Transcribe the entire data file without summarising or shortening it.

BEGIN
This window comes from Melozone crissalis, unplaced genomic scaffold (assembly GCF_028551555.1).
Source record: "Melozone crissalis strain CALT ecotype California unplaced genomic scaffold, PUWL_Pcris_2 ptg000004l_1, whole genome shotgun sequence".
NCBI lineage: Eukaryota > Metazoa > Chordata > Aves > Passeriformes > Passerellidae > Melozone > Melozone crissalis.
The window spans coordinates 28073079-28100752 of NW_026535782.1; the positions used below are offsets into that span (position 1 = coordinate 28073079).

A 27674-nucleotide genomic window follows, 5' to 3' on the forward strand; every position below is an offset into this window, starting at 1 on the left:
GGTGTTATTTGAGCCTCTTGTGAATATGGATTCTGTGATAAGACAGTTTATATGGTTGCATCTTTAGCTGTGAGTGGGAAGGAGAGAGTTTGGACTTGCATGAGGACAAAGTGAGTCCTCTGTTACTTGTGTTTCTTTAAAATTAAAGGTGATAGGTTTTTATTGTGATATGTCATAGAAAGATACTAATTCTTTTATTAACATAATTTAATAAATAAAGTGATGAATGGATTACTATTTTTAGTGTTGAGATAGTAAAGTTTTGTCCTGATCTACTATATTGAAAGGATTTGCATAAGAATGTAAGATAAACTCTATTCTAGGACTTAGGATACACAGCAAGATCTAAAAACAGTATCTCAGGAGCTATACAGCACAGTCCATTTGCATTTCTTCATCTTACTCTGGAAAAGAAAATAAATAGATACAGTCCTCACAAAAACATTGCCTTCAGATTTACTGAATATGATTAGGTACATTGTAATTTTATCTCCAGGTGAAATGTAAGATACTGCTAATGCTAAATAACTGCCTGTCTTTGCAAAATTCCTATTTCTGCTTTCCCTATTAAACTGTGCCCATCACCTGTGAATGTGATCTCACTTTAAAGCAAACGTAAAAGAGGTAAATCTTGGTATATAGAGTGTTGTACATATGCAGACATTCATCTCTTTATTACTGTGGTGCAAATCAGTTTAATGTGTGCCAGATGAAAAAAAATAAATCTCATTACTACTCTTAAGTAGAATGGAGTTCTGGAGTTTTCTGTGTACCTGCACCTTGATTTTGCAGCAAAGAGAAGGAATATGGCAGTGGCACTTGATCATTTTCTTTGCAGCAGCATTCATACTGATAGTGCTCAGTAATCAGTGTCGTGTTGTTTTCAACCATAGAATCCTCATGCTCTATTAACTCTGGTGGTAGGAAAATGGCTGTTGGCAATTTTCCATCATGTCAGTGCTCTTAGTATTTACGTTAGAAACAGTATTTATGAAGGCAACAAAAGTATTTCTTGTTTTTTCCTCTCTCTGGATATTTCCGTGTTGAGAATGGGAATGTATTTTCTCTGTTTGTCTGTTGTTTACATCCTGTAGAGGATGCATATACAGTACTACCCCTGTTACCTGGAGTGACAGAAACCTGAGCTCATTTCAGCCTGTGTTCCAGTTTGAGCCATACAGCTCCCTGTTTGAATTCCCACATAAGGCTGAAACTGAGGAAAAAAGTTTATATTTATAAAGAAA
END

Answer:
This window comes from Melozone crissalis, unplaced genomic scaffold (assembly GCF_028551555.1).
Source record: "Melozone crissalis strain CALT ecotype California unplaced genomic scaffold, PUWL_Pcris_2 ptg000004l_1, whole genome shotgun sequence".
NCBI lineage: Eukaryota > Metazoa > Chordata > Aves > Passeriformes > Passerellidae > Melozone > Melozone crissalis.
The window spans coordinates 28073079-28100752 of NW_026535782.1; the positions used below are offsets into that span (position 1 = coordinate 28073079).

A 27674-nucleotide genomic window follows, 5' to 3' on the forward strand; every position below is an offset into this window, starting at 1 on the left:
GGTGTTATTTGAGCCTCTTGTGAATATGGATTCTGTGATAAGACAGTTTATATGGTTGCATCTTTAGCTGTGAGTGGGAAGGAGAGAGTTTGGACTTGCATGAGGACAAAGTGAGTCCTCTGTTACTTGTGTTTCTTTAAAATTAAAGGTGATAGGTTTTTATTGTGATATGTCATAGAAAGATACTAATTCTTTTATTAACATAATTTAATAAATAAAGTGATGAATGGATTACTATTTTTAGTGTTGAGATAGTAAAGTTTTGTCCTGATCTACTATATTGAAAGGATTTGCATAAGAATGTAAGATAAACTCTATTCTAGGACTTAGGATACACAGCAAGATCTAAAAACAGTATCTCAGGAGCTATACAGCACAGTCCATTTGCATTTCTTCATCTTACTCTGGAAAAGAAAATAAATAGATACAGTCCTCACAAAAACATTGCCTTCAGATTTACTGAATATGATTAGGTACATTGTAATTTTATCTCCAGGTGAAATGTAAGATACTGCTAATGCTAAATAACTGCCTGTCTTTGCAAAATTCCTATTTCTGCTTTCCCTATTAAACTGTGCCCATCACCTGTGAATGTGATCTCACTTTAAAGCAAACGTAAAAGAGGTAAATCTTGGTATATAGAGTGTTGTACATATGCAGACATTCATCTCTTTATTACTGTGGTGCAAATCAGTTTAATGTGTGCCAGATGAAAAAAAATAAATCTCATTACTACTCTTAAGTAGAATGGAGTTCTGGAGTTTTCTGTGTACCTGCACCTTGATTTTGCAGCAAAGAGAAGGAATATGGCAGTGGCACTTGATCATTTTCTTTGCAGCAGCATTCATACTGATAGTGCTCAGTAATCAGTGTCGTGTTGTTTTCAACCATAGAATCCTCATGCTCTATTAACTCTGGTGGTAGGAAAATGGCTGTTGGCAATTTTCCATCATGTCAGTGCTCTTAGTATTTACGTTAGAAACAGTATTTATGAAGGCAACAAAAGTATTTCTTGTTTTTTCCTCTCTCTGGATATTTCCGTGTTGAGAATGGGAATGTATTTTCTCTGTTTGTCTGTTGTTTACATCCTGTAGAGGATGCATATACAGTACTACCCCTGTTACCTGGAGTGACAGAAACCTGAGCTCATTTCAGCCTGTGTTCCAGTTTGAGCCATACAGCTCCCTGTTTGAATTCCCACATAAGGCTGAAACTGAGGAAAAAAGTTTATATTTATAAAGAAA